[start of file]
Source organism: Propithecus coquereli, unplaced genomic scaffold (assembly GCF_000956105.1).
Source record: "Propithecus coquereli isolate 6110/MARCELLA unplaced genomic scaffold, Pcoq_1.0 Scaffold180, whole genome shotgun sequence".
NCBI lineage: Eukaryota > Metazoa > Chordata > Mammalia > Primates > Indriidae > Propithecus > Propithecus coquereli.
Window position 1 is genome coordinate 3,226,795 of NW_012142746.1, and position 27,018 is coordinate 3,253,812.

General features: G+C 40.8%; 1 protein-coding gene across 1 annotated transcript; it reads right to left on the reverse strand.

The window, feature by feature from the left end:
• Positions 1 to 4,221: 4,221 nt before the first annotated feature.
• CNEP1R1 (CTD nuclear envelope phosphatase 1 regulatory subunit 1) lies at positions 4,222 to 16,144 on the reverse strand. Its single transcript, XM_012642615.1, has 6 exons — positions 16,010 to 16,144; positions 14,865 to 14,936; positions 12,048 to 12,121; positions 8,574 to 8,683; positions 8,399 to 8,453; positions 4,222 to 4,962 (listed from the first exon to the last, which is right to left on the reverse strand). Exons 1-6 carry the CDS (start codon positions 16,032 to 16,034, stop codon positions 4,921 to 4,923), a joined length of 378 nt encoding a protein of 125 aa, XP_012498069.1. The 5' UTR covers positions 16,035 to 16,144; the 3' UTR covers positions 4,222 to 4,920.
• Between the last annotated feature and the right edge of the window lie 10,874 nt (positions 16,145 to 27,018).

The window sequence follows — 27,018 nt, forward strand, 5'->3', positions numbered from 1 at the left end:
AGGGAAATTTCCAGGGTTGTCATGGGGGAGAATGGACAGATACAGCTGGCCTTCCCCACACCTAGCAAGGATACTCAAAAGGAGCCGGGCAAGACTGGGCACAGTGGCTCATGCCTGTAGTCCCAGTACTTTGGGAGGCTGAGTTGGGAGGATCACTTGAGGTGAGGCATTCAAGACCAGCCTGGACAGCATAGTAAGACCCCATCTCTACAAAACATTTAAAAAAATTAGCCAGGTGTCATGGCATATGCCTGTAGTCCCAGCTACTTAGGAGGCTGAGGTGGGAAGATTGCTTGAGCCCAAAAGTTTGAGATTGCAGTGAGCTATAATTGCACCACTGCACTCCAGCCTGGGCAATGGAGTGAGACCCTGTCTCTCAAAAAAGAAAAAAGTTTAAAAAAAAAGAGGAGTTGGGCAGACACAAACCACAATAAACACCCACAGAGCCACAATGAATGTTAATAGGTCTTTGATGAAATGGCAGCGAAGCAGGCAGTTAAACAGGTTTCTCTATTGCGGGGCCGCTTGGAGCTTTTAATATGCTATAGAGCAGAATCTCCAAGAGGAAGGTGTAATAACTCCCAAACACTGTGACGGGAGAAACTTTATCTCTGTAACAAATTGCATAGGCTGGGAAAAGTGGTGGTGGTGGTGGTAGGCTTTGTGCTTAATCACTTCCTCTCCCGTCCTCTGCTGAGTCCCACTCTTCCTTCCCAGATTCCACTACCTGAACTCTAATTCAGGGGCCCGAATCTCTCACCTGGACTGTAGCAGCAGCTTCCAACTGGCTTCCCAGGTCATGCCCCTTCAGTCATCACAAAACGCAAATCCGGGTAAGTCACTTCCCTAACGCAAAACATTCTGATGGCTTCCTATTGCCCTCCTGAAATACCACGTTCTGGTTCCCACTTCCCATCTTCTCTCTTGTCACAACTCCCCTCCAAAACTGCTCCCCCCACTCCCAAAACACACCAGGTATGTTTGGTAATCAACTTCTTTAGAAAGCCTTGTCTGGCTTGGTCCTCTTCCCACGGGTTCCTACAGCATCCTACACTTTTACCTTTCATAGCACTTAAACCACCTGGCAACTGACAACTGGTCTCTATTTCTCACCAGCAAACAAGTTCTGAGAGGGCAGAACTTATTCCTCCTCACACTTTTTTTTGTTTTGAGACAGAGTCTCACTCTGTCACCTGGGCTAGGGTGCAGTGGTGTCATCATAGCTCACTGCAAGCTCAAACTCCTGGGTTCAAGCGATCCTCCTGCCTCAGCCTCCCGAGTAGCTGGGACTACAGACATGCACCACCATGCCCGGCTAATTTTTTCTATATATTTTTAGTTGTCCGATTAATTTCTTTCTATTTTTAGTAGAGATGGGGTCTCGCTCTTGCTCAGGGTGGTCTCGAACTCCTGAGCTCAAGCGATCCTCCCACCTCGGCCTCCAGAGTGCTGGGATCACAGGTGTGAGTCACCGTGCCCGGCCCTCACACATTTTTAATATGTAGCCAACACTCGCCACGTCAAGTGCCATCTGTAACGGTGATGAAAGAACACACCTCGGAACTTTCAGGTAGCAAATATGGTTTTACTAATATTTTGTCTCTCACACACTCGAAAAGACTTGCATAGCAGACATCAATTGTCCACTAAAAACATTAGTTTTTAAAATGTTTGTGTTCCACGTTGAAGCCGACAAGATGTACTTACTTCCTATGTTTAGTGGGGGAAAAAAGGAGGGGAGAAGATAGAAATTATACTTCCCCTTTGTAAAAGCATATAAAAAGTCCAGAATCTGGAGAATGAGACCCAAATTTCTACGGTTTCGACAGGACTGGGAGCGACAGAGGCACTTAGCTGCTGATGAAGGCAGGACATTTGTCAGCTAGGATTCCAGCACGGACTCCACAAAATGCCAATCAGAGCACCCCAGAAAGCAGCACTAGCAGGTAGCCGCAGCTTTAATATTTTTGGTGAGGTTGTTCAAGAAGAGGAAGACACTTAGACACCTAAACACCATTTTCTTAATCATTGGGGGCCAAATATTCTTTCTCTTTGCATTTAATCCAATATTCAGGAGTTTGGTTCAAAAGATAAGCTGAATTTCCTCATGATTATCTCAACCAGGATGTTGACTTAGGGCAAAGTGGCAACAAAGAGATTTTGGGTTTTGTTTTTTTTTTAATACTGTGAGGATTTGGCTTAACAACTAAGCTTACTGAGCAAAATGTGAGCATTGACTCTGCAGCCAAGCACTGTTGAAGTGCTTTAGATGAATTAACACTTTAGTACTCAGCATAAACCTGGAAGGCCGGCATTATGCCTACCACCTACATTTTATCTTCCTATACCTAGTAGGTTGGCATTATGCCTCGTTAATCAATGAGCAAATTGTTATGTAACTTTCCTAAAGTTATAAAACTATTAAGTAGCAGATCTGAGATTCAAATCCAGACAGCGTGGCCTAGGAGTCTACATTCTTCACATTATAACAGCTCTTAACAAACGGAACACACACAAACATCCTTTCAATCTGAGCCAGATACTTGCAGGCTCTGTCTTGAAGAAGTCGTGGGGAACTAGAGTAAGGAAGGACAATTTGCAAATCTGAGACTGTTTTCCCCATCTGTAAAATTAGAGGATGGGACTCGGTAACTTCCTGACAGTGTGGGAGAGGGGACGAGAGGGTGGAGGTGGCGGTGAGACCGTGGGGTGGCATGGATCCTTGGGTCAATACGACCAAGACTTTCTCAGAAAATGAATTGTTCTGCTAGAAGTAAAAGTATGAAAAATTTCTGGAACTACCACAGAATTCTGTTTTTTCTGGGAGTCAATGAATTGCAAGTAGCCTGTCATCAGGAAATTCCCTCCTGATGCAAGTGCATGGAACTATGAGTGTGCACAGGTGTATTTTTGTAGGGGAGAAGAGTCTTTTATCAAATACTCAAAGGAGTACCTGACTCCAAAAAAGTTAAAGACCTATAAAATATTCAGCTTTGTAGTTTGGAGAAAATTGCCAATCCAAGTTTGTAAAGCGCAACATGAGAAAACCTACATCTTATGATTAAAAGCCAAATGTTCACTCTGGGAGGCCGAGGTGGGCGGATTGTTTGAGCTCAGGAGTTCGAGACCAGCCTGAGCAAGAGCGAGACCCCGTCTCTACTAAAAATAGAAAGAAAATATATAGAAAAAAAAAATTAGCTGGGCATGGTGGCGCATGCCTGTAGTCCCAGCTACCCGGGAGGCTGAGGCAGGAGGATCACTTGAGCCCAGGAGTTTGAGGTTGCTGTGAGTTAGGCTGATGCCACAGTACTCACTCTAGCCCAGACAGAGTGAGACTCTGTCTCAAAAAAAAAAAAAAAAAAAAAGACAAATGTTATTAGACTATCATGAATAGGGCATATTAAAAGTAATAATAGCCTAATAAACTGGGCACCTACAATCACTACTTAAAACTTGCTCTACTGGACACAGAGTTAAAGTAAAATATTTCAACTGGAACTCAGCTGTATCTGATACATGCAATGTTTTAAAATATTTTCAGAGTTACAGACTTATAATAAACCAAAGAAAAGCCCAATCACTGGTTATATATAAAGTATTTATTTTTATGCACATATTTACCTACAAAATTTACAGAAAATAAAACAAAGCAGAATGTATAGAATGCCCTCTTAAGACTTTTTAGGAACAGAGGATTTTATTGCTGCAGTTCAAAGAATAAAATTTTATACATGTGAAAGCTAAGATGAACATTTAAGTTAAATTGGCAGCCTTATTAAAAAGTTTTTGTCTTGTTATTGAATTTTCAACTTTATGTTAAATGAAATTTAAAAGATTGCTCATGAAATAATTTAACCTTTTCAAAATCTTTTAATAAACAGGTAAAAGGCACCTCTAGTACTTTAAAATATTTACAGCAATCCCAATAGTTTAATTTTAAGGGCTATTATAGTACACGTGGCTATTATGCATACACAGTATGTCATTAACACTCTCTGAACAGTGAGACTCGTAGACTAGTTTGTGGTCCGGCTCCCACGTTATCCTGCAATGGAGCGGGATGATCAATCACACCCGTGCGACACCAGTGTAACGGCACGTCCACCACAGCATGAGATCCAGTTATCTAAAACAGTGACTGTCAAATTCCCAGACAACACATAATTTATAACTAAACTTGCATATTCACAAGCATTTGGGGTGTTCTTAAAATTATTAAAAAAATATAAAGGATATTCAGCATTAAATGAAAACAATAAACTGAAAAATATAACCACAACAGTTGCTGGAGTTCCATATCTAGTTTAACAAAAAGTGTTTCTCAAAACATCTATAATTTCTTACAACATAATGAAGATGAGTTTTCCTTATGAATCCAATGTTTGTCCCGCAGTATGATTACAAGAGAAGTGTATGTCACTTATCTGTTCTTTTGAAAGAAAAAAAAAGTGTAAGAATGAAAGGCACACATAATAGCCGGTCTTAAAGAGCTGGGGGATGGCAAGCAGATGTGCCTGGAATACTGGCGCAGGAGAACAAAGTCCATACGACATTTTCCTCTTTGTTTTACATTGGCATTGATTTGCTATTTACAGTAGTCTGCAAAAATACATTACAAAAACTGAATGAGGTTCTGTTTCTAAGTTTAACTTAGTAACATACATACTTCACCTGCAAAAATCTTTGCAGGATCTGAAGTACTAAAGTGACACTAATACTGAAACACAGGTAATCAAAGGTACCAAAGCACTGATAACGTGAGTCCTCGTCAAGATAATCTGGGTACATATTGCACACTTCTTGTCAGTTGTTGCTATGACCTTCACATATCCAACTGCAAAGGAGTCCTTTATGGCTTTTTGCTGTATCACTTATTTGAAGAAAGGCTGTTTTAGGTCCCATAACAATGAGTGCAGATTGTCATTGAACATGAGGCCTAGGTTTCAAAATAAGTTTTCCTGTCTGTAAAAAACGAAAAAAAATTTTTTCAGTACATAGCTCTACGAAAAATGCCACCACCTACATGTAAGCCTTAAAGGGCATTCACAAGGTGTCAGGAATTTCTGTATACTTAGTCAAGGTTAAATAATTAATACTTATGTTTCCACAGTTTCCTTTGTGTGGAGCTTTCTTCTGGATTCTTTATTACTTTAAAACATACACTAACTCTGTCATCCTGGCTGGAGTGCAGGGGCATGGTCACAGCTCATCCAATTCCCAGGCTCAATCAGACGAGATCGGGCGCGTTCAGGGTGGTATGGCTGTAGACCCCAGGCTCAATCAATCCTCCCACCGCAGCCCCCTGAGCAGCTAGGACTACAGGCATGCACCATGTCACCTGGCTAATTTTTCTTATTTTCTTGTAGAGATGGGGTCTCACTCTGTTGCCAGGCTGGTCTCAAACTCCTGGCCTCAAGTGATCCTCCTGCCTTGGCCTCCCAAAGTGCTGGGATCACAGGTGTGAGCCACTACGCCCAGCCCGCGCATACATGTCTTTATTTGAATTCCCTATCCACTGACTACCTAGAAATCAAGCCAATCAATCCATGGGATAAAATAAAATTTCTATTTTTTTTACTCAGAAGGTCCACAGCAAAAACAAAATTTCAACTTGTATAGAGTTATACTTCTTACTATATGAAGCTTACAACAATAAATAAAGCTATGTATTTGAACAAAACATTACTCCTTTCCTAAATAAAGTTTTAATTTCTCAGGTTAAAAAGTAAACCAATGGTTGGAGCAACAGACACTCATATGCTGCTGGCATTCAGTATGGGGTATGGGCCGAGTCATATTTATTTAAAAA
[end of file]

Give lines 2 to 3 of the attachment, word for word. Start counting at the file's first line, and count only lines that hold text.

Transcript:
Source record: "Propithecus coquereli isolate 6110/MARCELLA unplaced genomic scaffold, Pcoq_1.0 Scaffold180, whole genome shotgun sequence".
NCBI lineage: Eukaryota > Metazoa > Chordata > Mammalia > Primates > Indriidae > Propithecus > Propithecus coquereli.